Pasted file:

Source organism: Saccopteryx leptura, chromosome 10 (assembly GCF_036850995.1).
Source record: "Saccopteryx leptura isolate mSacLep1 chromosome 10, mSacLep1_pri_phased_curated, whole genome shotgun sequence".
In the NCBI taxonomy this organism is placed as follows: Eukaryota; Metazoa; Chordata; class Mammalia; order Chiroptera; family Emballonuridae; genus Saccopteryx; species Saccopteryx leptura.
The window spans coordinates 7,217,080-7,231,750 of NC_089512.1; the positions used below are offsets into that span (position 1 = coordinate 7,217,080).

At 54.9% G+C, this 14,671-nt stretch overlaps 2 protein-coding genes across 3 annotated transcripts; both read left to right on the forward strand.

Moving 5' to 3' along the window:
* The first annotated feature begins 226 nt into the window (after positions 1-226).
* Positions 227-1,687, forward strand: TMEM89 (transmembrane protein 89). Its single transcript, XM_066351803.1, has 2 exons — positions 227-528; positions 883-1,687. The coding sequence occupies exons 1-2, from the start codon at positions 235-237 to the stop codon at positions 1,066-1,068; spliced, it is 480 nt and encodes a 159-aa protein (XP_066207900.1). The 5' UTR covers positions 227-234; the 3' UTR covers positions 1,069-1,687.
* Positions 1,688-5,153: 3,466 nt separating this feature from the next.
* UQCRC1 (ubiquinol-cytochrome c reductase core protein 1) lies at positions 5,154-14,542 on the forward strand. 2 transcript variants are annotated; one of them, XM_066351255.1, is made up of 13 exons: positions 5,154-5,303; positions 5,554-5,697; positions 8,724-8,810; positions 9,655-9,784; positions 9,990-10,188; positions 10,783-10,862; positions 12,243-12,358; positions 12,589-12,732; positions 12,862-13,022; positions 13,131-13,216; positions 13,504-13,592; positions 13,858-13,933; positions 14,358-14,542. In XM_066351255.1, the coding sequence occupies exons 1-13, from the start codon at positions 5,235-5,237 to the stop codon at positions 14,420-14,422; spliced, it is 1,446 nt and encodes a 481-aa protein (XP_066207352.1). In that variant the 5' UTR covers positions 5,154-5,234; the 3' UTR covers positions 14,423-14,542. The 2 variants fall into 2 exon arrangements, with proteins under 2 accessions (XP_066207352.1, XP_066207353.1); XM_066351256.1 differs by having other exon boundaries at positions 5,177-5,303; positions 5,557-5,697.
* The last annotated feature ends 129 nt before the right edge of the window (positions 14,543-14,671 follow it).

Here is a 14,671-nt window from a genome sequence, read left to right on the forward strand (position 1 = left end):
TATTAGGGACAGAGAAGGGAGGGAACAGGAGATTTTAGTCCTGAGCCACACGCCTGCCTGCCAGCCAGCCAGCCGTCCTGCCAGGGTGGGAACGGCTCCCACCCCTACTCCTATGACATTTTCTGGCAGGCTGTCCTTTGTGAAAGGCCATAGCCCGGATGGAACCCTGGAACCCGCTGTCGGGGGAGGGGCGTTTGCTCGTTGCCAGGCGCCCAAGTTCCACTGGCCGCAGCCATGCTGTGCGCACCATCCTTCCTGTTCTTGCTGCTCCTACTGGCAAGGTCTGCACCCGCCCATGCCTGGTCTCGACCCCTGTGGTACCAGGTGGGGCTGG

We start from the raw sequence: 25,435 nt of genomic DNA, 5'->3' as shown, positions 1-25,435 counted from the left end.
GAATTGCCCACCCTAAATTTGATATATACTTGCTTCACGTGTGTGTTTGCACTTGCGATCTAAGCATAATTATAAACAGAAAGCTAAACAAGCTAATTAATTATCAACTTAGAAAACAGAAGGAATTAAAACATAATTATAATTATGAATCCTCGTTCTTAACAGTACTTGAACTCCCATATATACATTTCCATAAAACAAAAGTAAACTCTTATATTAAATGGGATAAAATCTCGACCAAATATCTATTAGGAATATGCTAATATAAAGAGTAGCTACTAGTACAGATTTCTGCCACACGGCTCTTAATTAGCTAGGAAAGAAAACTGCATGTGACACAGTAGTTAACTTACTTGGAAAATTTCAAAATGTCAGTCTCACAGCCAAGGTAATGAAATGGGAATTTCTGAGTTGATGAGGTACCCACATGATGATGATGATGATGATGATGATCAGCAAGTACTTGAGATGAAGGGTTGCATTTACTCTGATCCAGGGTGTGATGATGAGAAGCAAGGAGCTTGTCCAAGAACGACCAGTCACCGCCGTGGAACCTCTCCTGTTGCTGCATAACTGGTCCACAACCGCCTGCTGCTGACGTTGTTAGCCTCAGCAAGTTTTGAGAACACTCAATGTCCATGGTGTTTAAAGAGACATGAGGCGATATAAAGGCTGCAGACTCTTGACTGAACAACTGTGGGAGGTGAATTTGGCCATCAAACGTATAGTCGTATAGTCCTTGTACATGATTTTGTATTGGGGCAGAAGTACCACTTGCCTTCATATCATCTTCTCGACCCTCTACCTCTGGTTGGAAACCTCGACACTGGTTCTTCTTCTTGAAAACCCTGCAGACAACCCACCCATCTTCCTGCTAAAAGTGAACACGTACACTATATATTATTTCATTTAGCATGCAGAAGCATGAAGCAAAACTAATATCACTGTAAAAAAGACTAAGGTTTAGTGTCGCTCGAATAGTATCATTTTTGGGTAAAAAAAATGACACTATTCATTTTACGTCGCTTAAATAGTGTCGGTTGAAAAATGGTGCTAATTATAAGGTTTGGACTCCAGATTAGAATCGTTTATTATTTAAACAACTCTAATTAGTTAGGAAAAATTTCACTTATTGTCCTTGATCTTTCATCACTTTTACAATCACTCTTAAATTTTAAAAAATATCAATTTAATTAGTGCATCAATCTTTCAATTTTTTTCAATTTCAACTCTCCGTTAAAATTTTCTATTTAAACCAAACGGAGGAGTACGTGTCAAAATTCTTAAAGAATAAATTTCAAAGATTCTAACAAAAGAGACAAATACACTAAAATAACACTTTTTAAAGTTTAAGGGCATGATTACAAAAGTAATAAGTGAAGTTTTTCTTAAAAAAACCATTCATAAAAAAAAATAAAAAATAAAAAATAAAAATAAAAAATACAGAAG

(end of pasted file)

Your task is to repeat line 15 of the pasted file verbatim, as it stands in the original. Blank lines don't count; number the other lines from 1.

GAATTGCCCACCCTAAATTTGATATATACTTGCTTCACGTGTGTGTTTGCACTTGCGATCTAAGCATAATTATAAACAGAAAGCTAAACAAGCTAATTAATTATCAACTTAGAAAACAGAAGGAATTAAAACATAATTATAATTATGAATCCTCGTTCTTAACAGTACTTGAACTCCCATATATACATTTCCATAAAACAAAAGTAAACTCTTATATTAAATGGGATAAAATCTCGACCAAATATCTATTAGGAATATGCTAATATAAAGAGTAGCTACTAGTACAGATTTCTGCCACACGGCTCTTAATTAGCTAGGAAAGAAAACTGCATGTGACACAGTAGTTAACTTACTTGGAAAATTTCAAAATGTCAGTCTCACAGCCAAGGTAATGAAATGGGAATTTCTGAGTTGATGAGGTACCCACATGATGATGATGATGATGATGATGATCAGCAAGTACTTGAGATGAAGGGTTGCATTTACTCTGATCCAGGGTGTGATGATGAGAAGCAAGGAGCTTGTCCAAGAACGACCAGTCACCGCCGTGGAACCTCTCCTGTTGCTGCATAACTGGTCCACAACCGCCTGCTGCTGACGTTGTTAGCCTCAGCAAGTTTTGAGAACACTCAATGTCCATGGTGTTTAAAGAGACATGAGGCGATATAAAGGCTGCAGACTCTTGACTGAACAACTGTGGGAGGTGAATTTGGCCATCAAACGTATAGTCGTATAGTCCTTGTACATGATTTTGTATTGGGGCAGAAGTACCACTTGCCTTCATATCATCTTCTCGACCCTCTACCTCTGGTTGGAAACCTCGACACTGGTTCTTCTTCTTGAAAACCCTGCAGACAACCCACCCATCTTCCTGCTAAAAGTGAACACGTACACTATATATTATTTCATTTAGCATGCAGAAGCATGAAGCAAAACTAATATCACTGTAAAAAAGACTAAGGTTTAGTGTCGCTCGAATAGTATCATTTTTGGGTAAAAAAAATGACACTATTCATTTTACGTCGCTTAAATAGTGTCGGTTGAAAAATGGTGCTAATTATAAGGTTTGGACTCCAGATTAGAATCGTTTATTATTTAAACAACTCTAATTAGTTAGGAAAAATTTCACTTATTGTCCTTGATCTTTCATCACTTTTACAATCACTCTTAAATTTTAAAAAATATCAATTTAATTAGTGCATCAATCTTTCAATTTTTTTCAATTTCAACTCTCCGTTAAAATTTTCTATTTAAACCAAACGGAGGAGTACGTGTCAAAATTCTTAAAGAATAAATTTCAAAGATTCTAACAAAAGAGACAAATACACTAAAATAACACTTTTTAAAGTTTAAGGGCATGATTACAAAAGTAATAAGTGAAGTTTTTCTTAAAAAAACCATTCATAAAAAAAAATAAAAAATAAAAAATAAAAATAAAAAATACAGAAG